There are a number of crimes which are generally categorizes as sexually-based offenses. These crimes can include sexual battery (rape), sexual activity with a minor (statutory rape), sexual activity with a child, lewd or lascivious molestation or conduct (child molestation), possession or transmission of child pornography, and failure to register as a sex offender or predator. Below is a brief overview of the most commonly charged sexual offenses. Because of the severe punishments that can be at stake in sexual offense cases, it is critical that a person facing these types of charges get assistance immediately from a West Palm Beach criminal defense attorney with experience in defending allegations of sexual offenses.
In Florida, there are different categories of child molestation, based upon factors that include the age of the minor and where the minor was allegedly touched. This crime can range from a third degree felony, punishable by up to 5 years in prison, to a Life felony. These crimes are typically called Lewd or Lascivious Molestation or Lewd or Lascivious Conduct.
It is a crime in Florida to possess depictions of sexual conduct by a child, which can include either sexual activity or sexual poses. Such material can include photographs, movies, or other forms of media, whether on a computer or actual prints. The most common prosecutions for possession of child pornography stem from computer downloaded materials that are found on a person's computer hard drive. In order to prosecute an individual for possession of child pornography, the Government must prove that the person actually possessed the images, not just that they were on a computer at the person's house. This can lead to several avenues of defending these types of charges. For instance, it may be a shared computer used by others in the household or outside visitors. Additionally, the Government must prove that the individuals in the photos/movies are actually minors, and not that they just appear to be young. Each individual image or video image can be charged as a separate crime. Each count is a third degree felony, punishable by up to five years in prison. This means that if police locate 20 images, the Government may charge a person with 20 separate third degree felony charges.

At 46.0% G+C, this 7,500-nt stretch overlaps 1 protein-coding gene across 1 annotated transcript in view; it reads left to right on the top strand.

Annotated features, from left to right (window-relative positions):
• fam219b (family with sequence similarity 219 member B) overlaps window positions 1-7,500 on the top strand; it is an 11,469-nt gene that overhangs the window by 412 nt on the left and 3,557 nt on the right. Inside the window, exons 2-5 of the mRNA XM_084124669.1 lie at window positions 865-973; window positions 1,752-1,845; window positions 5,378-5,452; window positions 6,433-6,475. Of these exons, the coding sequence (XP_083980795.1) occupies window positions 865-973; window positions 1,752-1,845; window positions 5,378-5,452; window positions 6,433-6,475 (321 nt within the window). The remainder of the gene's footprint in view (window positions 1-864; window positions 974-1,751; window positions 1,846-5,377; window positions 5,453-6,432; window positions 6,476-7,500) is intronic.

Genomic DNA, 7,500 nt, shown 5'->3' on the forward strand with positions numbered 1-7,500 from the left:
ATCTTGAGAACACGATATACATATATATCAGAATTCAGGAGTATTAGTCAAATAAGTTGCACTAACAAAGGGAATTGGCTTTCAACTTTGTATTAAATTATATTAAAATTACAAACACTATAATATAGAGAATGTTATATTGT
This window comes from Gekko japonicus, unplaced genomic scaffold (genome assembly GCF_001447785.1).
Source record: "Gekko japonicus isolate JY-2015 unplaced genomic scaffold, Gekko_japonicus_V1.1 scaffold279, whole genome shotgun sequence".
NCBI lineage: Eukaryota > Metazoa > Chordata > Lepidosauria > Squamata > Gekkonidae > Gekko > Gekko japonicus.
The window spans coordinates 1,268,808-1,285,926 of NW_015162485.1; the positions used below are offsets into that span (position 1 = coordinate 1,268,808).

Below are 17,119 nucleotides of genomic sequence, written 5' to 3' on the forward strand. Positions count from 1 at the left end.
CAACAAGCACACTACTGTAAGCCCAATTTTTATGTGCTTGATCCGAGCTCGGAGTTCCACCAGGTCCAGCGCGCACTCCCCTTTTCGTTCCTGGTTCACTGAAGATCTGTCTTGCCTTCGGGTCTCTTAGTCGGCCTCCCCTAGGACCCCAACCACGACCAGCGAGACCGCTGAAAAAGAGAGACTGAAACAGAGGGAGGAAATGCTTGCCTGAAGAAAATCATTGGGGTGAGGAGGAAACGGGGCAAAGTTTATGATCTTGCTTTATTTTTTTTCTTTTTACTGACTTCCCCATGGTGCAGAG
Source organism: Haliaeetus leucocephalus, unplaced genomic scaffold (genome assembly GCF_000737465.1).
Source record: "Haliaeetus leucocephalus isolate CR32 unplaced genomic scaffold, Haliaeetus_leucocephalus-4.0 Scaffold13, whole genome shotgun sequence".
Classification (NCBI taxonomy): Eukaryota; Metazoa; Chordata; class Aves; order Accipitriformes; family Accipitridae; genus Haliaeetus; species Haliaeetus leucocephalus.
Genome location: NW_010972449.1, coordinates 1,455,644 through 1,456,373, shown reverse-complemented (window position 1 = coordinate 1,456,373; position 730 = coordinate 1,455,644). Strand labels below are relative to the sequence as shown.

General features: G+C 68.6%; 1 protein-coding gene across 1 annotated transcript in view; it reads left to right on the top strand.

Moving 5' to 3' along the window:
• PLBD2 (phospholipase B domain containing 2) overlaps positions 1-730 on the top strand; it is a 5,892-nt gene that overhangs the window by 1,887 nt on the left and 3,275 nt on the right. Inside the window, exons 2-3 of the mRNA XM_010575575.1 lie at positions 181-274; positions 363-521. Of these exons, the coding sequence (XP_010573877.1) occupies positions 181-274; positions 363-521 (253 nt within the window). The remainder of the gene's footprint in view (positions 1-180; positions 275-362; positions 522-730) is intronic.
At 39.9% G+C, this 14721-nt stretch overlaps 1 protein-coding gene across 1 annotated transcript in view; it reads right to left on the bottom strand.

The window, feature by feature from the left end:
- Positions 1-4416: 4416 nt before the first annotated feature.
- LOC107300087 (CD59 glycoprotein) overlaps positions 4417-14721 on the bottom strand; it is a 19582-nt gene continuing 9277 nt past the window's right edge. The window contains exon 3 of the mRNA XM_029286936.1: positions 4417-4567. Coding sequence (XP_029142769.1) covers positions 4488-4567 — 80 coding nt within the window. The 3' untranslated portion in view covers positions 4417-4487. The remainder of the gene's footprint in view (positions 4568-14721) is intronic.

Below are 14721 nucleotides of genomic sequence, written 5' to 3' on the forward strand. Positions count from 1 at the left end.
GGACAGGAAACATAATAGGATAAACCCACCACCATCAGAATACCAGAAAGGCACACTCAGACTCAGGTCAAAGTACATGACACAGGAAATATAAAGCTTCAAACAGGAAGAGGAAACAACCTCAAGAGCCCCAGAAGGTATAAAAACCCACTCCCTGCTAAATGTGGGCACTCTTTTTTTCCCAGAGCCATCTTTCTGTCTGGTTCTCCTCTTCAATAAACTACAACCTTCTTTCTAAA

In Florida, the crime of Rape is legally called Sexual Battery. This is one of the most severely punished crimes in the judicial system in Florida. Depending on the nature of the alleged conduct, the age of the victim, and whether or not a weapon was alleged to have been used, this crime can range from a second degree felony, punishable by up to 15 years in prison, all the way up to a capital felony, the highest possible penalty under the law. For example, sexual battery on a person under the age of 12 includes a mandatory life sentence if a person is convicted as charged.
In Florida, it is a crime to for an adult to engage in consensual sexual activity with a minor who is under the age of consent - 18 years old - often referred to as statutory rape. Florida now recognizes the "Romeo and Juliet" laws: in order to be prosecuted for Sexual Activity with a Minor, a person must be 24 years of age or older and the minor must be 16 or 17 years old. This prevents an 18-year-old person from being prosecuted for engaging in consensual sexual conduct with his or her 17-year-old partner.
It is also a crime for a person to engage in sexual activity with a minor between the ages of 12 and 16. This is known as Lewd or Lascivious Battery. Both Sexual Activity with a Minor and Lewd or Lascivious Battery are second degree felonies, punishable by up to 15 years in prison.